32. Mr. Subramaniam, learned counsel for the assessee, referred to a recent judgment of the Delhi High Court. This case, however, did not have to deal with the tax treatment of payments made under a collaboration agreement. The case is R. B. Narain Singh Sugar Mills P. Ltd. v. CIT : 129ITR698(Delhi) . In that case, an assessee-company was carrying on business in the manufacture of sugar. It participated in a State Government formulated scheme.
33. Under the scheme, developmental activities, common to the assessee-company as well as to other sugarcane factories in the State were provided for under a general plan. It was part of the scheme that in return for the benefits which were to accrue to the assessee-company as well as to the other participants, there must be an individual contribution of finances by each participant mill, to the general council. Under the scheme, there was to be a general council to look after the implementation of the scheme. It was part of the agreement that the participating members should each pay its own contribution to the up-keep and maintenance of the scheme. The assessee-company made its contribution to the general scheme and claimed that expenditure as an item of revenue expenditure. The ITO as well as the Tribunal disallowed the expenditure as inadmissible, holding that it was capital in character. On a reference, the Delhi High Court took a different view. Ranganathan J., who delivered the judgment of the court, went into the details of the scheme and the several ways in which the contribution by the participating members were disbursed for various development works. He found that under the scheme there was a provision for purchase and spraying of insecticides and other items which were essential for the production of sugarcane and for the manufacture of sugar. As a part of the scheme, bore-wells were dug up, godowns were constructed, culverts were built, and other capital works were established or installed. Notwithstanding these ingredients in the items of general expenditure incurred and laid out by the general council towards meeting which the assessee had made the contributions, it was held that it must be regarded as revenue in nature. The learned judge observed that the assessee had only contributed funds for the implementation of a general scheme, and the general object of the scheme was only to improve the quality of the sugarcane and to improve the methods of cultivation thereof. In this judgment, it was observed, (at p. 703) that the contribution by the assessee was made not with the object of acquiring any capital asset or any enduring advantage, but only to secure supply of better quality sugarcane for its factory. In this sense, the learned judge held that the expenditure was wholly and exclusively laid out for the assessee's business and further that it was not capital in nature.
34. Mr. Subramaniam heavily drew upon the basis of this decision for supporting his submission that the contribution made by the assessee to Wavin, in this case, must be regarded as out and out revenue in nature even it the cost of research in the scientific establishments of Wavin in the Netherlands had some elements of capital in their make up. It seems to us that on the basis of the reasonings of the Delhi High Court in the decision which we have just referred to, this argument is quite tenable. We have earlier rendered our decision as to the nature of the expenditure on a construction of the terms of the collaboration agreement in this case. But, even on a matter of principle, on the basis of the decision of the Delhi High Court, we think that the same conclusion can be reached.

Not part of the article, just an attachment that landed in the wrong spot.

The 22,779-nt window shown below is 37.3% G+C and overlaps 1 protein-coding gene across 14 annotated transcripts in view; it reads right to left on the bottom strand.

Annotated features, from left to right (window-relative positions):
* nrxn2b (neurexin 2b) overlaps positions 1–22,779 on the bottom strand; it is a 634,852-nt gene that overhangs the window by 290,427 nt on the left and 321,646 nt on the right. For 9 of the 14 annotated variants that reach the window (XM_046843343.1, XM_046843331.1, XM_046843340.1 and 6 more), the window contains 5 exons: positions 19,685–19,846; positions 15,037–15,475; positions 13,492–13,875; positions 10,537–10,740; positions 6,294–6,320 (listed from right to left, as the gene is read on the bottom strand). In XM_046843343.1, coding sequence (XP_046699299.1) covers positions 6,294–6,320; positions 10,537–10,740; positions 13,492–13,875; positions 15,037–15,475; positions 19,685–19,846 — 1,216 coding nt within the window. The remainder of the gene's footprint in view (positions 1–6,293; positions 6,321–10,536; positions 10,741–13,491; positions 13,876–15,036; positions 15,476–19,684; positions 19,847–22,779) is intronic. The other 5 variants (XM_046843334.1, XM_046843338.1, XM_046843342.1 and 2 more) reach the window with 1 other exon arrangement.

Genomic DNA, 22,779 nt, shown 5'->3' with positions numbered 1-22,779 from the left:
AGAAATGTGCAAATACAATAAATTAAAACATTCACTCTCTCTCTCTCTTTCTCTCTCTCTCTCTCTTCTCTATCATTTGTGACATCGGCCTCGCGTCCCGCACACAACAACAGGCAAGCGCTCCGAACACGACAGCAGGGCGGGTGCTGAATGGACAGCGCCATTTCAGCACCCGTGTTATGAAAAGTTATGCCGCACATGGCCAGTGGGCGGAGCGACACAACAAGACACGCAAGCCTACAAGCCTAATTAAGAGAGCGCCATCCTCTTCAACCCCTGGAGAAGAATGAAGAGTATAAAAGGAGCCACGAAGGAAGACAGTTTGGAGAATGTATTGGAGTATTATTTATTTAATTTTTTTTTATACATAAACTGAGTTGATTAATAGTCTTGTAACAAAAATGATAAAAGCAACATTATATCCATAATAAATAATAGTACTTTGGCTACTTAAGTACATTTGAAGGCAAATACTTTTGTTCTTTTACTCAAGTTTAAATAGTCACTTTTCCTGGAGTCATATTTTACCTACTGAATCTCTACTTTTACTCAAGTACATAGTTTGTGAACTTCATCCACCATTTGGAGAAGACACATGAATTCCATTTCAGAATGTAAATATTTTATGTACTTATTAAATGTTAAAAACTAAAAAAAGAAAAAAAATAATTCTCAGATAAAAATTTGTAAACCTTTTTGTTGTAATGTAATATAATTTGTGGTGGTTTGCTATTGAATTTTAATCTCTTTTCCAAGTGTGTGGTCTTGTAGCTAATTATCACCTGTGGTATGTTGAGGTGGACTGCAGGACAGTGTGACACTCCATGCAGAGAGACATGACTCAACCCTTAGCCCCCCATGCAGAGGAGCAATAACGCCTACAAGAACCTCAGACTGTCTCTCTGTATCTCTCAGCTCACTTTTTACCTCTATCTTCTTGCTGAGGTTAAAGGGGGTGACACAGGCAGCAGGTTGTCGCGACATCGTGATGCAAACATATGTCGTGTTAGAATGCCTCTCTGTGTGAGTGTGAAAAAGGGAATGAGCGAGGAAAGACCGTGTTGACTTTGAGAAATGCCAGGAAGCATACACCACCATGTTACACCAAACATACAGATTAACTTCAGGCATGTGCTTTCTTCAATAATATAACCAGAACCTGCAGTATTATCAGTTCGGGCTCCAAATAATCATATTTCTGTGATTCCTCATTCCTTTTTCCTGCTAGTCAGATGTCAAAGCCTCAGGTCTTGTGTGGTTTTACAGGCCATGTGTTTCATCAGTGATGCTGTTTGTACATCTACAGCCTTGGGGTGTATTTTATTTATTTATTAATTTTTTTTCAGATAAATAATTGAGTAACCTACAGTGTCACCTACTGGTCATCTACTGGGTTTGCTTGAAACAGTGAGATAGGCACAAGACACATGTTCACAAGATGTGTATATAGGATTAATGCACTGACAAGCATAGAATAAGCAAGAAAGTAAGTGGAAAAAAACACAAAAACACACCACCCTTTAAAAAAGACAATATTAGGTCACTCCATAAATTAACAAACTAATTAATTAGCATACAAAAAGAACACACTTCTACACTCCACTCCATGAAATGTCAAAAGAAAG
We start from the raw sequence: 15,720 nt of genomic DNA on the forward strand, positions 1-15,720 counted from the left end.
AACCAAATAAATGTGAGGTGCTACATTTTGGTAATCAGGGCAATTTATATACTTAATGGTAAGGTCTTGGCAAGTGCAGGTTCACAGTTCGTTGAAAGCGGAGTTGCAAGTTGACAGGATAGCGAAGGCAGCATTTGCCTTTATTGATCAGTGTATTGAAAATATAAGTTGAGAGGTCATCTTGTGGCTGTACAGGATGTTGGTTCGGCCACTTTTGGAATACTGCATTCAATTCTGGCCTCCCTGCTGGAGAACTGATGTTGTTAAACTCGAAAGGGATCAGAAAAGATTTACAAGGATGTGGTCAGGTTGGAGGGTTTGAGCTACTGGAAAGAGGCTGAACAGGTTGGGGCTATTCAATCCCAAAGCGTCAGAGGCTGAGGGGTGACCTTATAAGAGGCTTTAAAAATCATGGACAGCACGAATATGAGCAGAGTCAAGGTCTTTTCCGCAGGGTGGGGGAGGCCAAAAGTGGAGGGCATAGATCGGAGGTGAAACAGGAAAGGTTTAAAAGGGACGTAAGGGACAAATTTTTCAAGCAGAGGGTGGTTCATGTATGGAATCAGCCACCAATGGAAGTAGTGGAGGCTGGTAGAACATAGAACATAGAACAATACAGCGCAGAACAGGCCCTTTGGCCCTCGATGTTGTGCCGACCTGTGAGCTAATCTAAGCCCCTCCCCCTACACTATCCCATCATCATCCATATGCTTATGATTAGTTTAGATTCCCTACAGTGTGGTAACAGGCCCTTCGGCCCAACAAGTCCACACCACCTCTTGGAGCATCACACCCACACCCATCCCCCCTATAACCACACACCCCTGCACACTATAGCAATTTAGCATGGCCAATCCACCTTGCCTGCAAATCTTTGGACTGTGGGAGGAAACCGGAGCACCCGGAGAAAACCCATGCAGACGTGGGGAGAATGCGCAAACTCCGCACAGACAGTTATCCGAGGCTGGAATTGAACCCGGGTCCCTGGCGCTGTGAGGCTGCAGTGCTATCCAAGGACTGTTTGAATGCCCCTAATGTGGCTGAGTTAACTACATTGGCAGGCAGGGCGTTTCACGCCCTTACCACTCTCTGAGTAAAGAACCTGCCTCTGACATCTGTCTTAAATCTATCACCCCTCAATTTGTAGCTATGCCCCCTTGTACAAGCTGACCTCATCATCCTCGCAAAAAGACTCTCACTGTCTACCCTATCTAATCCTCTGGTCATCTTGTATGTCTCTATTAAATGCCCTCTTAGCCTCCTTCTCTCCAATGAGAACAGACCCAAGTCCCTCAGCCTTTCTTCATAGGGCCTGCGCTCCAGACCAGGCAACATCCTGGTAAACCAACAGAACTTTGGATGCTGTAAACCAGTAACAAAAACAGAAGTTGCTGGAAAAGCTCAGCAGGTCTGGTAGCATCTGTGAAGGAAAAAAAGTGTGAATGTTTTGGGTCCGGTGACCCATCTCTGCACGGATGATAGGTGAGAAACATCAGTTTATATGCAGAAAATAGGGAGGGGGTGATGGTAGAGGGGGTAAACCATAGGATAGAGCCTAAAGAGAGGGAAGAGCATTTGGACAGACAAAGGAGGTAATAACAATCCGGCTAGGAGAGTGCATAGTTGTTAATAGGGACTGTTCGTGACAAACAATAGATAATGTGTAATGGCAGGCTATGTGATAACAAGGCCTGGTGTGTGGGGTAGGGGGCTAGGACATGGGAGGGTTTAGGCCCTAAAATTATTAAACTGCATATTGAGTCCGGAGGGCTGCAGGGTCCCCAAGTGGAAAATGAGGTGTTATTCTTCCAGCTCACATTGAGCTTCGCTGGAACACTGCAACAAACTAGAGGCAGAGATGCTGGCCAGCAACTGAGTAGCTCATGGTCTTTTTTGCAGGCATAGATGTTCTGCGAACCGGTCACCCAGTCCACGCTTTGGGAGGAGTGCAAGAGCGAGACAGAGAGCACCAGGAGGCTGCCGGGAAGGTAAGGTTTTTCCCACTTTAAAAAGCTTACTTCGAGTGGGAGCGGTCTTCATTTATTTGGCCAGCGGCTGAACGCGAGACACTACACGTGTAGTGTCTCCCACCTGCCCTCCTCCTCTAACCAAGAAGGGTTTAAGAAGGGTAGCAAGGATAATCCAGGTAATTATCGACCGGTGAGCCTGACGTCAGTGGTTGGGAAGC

35. From whichever way the matter is looked at, whether the contribution is regarded as a payment to draw upon the scientific knowledge of the foreign collaborator or as a payment for the purpose of implementing a general scheme of research work which does not produce to the assessee any particular asset or advantage of an enduring nature or whether it is looked at as a matter of construction of the terms of the collaboration agreement itself, the conclusion is irresistible that the entire contribution must be regarded as a revenue item of expenditure. There was, therefore, no justification for the ITO to disallow any portion of it was capital in character.
36. The questions of law which are referred to us in these group of three tax cases are unique but they differ in their format. In one of them the question of law is in the following terms :
'Whether, on the facts and in the circumstances of the case, any portion of the amount paid to the foreign collaborator as contribution towards research and development expenditure could be disallowed as capital expenditure ?'
37. In the other, the question of law has been framed in the following manner, viz. :
'Whether, on the facts and in the circumstances of the case, and having regard to the various clauses of the collaboration agreement dated May 20, 1965, the Appellate Tribunal was right in a deleting the Income-tax Officer's disallowance of 1/4th of the amount paid to the foreign collaborator as contribution towards research and development as capital expenditure ?'
38. Our common answer to both the questions of law is that the Tribunal was right in its conclusion that no part of the amount paid by the assessee to the foreign collaborator as contribution towards research and development can be regarded as capital expenditure. Since the assessee has succeeded and the Department has failed in these group of cases, the Department has got to pay the costs of the assessee. Counsel's fee Rs. 500 one set.